Foot orthoses for plantar heel pain: a systematic review and meta-analysis

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Abstract

Objective

To investigate the effectiveness of foot orthoses for pain and function in adults with plantar heel pain.

Design

Systematic review and meta-analysis. The primary outcome was pain or function categorised by duration of follow-up as short (0 to 6 weeks), medium (7 to 12 weeks) or longer term (13 to 52 weeks).

Data sources

Medline, CINAHL, SPORTDiscus, Embase and the Cochrane Library from inception to June 2017.

Eligibility criteria for selecting studies

Studies must have used a randomised parallel-group design and evaluated foot orthoses for plantar heel pain. At least one outcome measure for pain or function must have been reported.

Results

A total of 19 trials (1660 participants) were included. In the short term, there was very low-quality evidence that foot orthoses do not reduce pain or improve function. In the medium term, there was moderate-quality evidence that foot orthoses were more effective than sham foot orthoses at reducing pain (standardised mean difference −0.27 (−0.48 to −0.06)). There was no improvement in function in the medium term. In the longer term, there was very low-quality evidence that foot orthoses do not reduce pain or improve function. A comparison of customised and prefabricated foot orthoses showed no difference at any time point.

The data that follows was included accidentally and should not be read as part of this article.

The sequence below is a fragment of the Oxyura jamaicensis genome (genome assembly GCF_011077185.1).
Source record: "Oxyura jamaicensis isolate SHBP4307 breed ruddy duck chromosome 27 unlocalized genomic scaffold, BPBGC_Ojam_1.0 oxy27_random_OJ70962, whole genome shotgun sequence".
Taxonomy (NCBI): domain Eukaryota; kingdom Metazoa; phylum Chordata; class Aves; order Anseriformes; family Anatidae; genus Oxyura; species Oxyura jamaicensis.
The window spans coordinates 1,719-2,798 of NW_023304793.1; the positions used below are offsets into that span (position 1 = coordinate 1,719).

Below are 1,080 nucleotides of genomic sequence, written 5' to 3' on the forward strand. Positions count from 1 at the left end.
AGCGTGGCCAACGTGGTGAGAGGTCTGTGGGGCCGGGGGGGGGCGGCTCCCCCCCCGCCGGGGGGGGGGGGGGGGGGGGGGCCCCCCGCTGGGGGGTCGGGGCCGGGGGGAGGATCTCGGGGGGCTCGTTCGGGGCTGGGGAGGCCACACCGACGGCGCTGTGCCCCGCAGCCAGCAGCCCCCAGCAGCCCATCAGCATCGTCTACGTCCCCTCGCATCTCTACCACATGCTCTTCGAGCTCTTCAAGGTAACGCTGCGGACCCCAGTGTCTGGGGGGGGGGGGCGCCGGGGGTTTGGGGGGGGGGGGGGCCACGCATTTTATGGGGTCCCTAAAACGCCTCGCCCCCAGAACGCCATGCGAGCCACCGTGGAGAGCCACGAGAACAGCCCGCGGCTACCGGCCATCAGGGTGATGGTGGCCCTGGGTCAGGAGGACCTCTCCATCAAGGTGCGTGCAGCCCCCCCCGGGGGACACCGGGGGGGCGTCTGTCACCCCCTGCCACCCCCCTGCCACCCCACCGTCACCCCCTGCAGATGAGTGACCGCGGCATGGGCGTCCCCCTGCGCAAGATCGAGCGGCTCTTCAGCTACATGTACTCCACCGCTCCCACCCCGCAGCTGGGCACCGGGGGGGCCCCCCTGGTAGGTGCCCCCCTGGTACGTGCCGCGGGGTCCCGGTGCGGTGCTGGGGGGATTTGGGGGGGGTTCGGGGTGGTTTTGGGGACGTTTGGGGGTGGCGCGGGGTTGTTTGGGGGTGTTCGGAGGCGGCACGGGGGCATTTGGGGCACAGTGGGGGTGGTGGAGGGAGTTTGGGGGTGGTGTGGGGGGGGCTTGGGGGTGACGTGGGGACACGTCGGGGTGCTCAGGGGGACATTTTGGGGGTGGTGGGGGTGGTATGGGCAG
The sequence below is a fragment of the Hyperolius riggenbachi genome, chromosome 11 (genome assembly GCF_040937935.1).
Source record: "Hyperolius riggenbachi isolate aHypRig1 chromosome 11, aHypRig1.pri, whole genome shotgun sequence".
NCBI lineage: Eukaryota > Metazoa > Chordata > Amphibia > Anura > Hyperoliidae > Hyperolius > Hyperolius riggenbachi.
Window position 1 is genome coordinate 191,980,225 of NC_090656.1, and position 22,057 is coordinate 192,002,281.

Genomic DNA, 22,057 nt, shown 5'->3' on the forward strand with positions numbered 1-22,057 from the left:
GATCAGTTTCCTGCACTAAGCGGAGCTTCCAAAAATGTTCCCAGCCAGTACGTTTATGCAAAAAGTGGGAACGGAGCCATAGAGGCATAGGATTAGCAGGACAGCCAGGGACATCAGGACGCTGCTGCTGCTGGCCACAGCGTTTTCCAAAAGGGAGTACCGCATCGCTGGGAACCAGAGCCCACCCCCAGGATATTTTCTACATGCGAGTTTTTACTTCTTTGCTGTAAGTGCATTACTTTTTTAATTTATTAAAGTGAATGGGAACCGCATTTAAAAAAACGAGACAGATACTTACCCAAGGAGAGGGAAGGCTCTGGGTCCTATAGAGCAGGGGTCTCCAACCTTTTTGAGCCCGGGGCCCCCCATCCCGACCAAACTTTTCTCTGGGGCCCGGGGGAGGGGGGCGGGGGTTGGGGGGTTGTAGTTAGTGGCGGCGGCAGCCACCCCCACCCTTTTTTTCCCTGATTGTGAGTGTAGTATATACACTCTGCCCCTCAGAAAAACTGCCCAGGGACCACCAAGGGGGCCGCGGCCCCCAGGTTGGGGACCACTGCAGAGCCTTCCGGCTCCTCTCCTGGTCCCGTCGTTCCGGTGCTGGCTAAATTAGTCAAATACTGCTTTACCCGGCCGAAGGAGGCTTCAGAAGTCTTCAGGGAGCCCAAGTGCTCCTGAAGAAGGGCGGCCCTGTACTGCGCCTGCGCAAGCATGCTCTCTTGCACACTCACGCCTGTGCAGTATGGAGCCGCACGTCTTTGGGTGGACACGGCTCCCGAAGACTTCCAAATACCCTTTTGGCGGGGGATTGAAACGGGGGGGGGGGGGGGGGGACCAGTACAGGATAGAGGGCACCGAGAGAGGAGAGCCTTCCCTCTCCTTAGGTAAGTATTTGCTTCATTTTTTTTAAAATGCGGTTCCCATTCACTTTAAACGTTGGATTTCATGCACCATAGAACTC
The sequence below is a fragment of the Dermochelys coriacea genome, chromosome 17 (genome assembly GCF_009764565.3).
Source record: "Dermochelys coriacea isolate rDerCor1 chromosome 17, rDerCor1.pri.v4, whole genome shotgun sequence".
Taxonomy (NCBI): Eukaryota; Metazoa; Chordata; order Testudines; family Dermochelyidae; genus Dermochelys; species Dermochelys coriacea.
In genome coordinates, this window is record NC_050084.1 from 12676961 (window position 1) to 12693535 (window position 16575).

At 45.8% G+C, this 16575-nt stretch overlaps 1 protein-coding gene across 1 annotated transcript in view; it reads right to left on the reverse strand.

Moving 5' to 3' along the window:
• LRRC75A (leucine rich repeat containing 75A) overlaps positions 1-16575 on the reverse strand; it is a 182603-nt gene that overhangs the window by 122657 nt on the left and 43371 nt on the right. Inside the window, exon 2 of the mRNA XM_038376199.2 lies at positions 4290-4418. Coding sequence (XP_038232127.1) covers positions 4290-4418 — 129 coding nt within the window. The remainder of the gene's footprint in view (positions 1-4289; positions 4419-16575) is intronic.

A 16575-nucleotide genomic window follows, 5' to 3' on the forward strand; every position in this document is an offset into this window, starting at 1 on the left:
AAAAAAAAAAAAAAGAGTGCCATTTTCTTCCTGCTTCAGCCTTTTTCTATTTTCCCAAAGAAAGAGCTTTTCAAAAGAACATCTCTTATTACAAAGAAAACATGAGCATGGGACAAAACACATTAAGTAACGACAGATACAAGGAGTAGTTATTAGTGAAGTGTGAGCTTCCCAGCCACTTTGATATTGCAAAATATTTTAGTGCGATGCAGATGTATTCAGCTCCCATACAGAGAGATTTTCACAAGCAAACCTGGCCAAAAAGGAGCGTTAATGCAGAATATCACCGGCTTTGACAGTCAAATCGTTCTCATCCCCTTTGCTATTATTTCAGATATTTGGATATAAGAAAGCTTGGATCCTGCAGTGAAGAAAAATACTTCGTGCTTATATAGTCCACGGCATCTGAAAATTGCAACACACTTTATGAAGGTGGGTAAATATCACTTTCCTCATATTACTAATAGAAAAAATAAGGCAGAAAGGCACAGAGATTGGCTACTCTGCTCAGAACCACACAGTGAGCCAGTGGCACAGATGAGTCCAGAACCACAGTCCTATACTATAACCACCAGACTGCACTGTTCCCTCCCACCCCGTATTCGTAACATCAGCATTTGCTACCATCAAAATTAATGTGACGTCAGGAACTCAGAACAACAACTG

Conclusion

There is moderate-quality evidence that foot orthoses are effective at reducing pain in the medium term, however it is uncertain whether this is a clinically important change.

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